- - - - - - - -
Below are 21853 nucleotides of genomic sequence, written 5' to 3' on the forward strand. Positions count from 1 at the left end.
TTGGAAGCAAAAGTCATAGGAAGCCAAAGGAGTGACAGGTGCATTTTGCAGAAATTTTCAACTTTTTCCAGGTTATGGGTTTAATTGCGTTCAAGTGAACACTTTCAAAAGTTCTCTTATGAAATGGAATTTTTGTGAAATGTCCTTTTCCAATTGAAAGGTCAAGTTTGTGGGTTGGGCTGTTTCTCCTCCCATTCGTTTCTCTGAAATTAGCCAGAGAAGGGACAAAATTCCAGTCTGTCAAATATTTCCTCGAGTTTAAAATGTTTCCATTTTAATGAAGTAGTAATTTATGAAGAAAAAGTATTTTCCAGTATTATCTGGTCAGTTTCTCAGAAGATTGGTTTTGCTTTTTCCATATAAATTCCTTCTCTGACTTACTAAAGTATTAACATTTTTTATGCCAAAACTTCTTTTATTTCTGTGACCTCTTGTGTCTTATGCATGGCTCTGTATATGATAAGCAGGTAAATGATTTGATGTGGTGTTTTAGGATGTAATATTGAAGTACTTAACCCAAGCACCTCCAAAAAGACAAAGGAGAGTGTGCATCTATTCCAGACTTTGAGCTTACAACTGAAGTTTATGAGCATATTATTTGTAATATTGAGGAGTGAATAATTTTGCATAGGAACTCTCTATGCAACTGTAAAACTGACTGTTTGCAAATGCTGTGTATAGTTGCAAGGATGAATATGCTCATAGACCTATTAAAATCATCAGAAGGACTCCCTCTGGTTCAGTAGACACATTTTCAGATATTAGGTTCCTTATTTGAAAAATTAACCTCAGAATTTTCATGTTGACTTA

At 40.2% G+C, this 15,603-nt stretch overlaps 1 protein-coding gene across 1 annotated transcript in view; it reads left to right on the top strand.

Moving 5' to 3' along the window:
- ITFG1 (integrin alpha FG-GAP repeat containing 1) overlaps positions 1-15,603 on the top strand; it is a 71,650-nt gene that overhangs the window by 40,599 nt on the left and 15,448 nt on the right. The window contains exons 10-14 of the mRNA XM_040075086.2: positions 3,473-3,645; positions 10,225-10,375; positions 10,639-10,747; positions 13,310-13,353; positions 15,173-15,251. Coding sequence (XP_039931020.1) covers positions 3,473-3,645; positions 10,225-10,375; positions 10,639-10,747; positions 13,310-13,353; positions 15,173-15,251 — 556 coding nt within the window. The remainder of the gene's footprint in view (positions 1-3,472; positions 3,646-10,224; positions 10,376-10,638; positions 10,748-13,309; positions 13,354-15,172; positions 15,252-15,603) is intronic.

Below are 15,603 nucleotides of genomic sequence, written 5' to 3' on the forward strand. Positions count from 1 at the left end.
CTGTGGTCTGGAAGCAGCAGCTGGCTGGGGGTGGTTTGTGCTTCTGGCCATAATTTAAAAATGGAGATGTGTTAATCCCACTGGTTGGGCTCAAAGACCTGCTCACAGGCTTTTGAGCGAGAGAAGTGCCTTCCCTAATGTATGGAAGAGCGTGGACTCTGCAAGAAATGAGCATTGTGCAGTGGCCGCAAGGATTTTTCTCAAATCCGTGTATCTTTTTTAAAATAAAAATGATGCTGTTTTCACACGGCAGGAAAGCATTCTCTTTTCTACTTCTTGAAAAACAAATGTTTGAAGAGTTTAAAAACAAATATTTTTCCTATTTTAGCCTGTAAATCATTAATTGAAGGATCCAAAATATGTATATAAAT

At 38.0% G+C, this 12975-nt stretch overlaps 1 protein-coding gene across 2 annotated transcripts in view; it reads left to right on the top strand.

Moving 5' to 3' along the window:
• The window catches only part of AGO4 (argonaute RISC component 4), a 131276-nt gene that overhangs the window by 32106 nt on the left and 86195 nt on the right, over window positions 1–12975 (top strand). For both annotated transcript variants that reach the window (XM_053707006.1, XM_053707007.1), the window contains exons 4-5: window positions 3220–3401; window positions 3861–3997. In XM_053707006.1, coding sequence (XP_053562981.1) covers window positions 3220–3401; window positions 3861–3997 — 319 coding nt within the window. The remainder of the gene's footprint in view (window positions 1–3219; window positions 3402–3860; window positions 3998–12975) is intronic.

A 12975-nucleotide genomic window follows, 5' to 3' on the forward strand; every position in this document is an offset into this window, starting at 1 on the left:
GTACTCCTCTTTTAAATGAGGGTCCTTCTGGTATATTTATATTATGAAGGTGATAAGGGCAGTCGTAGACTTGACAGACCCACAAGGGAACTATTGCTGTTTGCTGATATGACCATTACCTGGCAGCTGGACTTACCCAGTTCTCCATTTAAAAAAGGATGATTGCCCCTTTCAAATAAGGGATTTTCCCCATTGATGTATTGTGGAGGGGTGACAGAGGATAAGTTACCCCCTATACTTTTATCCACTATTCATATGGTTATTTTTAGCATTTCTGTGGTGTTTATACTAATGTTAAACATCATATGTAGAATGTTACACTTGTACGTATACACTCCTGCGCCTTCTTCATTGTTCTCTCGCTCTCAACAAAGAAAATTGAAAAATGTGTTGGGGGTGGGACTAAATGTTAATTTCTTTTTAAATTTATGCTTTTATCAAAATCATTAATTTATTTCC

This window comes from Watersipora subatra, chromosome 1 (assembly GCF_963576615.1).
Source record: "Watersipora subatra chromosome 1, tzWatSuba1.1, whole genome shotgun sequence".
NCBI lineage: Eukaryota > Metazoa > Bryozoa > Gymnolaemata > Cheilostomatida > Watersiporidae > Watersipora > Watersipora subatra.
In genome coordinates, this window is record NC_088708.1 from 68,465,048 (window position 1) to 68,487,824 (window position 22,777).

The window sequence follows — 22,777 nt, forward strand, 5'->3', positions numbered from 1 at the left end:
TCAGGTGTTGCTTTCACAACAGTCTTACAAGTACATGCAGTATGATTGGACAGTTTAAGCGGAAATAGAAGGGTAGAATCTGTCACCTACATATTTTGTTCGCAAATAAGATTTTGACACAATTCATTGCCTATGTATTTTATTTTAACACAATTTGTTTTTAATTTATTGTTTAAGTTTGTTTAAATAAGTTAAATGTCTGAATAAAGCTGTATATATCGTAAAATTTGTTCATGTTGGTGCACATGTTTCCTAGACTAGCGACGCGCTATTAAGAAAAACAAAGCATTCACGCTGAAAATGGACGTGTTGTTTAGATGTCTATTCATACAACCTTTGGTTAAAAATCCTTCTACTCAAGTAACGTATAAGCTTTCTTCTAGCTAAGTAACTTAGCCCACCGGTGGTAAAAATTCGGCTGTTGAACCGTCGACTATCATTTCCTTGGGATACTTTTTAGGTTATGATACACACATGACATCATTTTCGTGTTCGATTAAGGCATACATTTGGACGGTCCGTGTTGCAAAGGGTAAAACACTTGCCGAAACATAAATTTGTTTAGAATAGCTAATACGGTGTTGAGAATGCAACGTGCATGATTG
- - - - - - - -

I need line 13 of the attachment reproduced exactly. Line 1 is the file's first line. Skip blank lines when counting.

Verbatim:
This window comes from Watersipora subatra, chromosome 1 (assembly GCF_963576615.1).